A3: Artists on NI

Because my work is currently focusing on socio-political themes, albeit in an irreverent fashion, in Northern Ireland It is important to look at how contemporary artists are depicting a similar subject matter.

The first artist I will look at is Lorcan Vallely. Vallely is a graduate of Bath School of Art but hails from Northern Ireland.

Through his use of reaproppriating archival photographs, I instantly saw parallels with his work and my own. Vallely displays his images in as in film noir style with heightened contrast so as to more clearly separate blacks and whites; this is combined with muted colours, similar to film colorisation. The inclusion of the film colourisation effect is reminiscent to the films Sin City and the famous ‘girl with the red coat’ scene from Schindler’s List.

It is this embrace of the combination of photograph film and paint that bares the most striking similarity to my own work, the artist embraces the distinction between each media. The paintings are not painted to ignore the photographic source, to repaint the subject matter as though doing so from real life but to directly represent the photographic qualities with chalk and acrylic.

Young-Girl-In-Belfast1-2
Valley L, Young Girl in Belfast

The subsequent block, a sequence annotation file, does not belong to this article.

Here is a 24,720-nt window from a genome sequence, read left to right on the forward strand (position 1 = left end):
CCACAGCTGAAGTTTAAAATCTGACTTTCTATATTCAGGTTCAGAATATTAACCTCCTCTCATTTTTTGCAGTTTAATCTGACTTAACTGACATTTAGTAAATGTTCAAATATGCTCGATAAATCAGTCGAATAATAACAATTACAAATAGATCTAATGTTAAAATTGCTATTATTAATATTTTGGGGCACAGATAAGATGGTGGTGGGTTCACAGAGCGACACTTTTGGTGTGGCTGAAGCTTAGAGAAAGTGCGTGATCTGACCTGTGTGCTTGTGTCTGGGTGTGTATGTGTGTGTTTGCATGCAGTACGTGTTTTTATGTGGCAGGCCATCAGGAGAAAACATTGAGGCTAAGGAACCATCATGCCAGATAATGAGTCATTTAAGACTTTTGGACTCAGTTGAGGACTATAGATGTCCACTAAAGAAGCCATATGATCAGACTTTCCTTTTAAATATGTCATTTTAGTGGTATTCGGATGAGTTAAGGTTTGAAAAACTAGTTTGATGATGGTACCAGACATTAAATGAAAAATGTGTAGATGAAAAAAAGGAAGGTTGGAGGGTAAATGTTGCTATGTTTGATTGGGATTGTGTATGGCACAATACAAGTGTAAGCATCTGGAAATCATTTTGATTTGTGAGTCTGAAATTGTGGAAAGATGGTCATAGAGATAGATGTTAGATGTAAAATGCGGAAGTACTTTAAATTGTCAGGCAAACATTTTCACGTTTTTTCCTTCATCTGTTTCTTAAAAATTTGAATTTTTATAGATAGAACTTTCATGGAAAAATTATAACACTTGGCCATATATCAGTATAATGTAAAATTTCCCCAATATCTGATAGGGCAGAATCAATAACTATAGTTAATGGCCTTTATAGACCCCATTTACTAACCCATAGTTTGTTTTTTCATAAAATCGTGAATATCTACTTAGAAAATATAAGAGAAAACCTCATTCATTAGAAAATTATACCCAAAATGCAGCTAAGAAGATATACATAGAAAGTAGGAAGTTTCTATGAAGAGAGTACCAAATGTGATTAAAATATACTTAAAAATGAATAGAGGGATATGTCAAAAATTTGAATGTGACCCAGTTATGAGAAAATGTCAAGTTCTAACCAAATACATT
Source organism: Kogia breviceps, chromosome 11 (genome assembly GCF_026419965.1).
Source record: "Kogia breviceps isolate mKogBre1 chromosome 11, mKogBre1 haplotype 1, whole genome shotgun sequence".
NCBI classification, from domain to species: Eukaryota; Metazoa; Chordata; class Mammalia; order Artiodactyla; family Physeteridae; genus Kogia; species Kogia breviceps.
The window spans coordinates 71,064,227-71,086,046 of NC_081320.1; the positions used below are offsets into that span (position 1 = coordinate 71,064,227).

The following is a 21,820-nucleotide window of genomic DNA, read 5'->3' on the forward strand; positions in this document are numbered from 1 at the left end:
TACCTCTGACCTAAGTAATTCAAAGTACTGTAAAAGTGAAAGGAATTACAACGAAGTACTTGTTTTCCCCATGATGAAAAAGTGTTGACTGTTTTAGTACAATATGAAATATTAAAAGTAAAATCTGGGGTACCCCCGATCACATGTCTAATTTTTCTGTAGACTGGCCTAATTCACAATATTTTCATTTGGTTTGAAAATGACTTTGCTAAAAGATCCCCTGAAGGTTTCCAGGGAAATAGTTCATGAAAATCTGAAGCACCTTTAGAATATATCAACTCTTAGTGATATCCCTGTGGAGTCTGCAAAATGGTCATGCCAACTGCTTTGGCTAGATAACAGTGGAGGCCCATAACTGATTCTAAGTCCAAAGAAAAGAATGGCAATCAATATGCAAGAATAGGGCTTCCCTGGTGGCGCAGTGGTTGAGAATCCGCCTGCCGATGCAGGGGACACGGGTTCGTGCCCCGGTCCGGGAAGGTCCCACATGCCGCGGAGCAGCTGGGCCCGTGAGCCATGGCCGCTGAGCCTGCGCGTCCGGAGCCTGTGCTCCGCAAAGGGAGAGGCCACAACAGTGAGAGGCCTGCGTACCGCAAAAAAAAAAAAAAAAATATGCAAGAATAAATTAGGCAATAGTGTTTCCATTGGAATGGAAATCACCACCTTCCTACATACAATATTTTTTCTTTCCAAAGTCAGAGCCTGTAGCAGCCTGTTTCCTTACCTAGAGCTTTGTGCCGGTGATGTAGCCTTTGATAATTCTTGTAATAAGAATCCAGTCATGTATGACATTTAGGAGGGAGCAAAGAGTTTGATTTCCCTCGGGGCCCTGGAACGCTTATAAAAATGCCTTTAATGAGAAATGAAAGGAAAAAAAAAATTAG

The subjects of Vallely’s paintings are mostly based in NI, signs of conflict are not seen directly but at times are insinuated like the picture Young Girl in Belfast. This picture in particular draws a striking resemblance to the aforementioned scene in Schindlers list. It is clearly an image of Belfast’s conflict period, judging from the clothes any time between the 60’s and 80’s the height of the troubles.

The-Wren-Boys

The artists reluctance to directly represent the troubles enables him to present the people of Northern Ireland through images of street performers ‘The whistle playerand ‘The Wren Boysshow a part of Northern Ireland unseen by many, a part that is sadly disappearing in the path to modernity.

The-Whistle-Player

Vallely’s work currently has a place hanging on the walls of Belfast’s John Hewitt bar. The bar, named after poet John Harold Hewitt is considered a creative and cultural hub due to its position near newspaper owned buildings and the city’s art college making it a popular meeting place for students, artists, writers and journalists. The work shown is a combination of his depictions of NI alongside newer, more political themed pieces regarding the the Israel / Palestine conflict and paintings about the American Labour Movement.

This is an example of the importance of the venue/surroundings in which artwork is displayed. The Artists work is shown to an audience who have either lived through some of the scenes depicted like the NI paintings, have wrote about the story’s and atrocities or have simply sat down to discuss the same conflicts over a drink with friends or associates.

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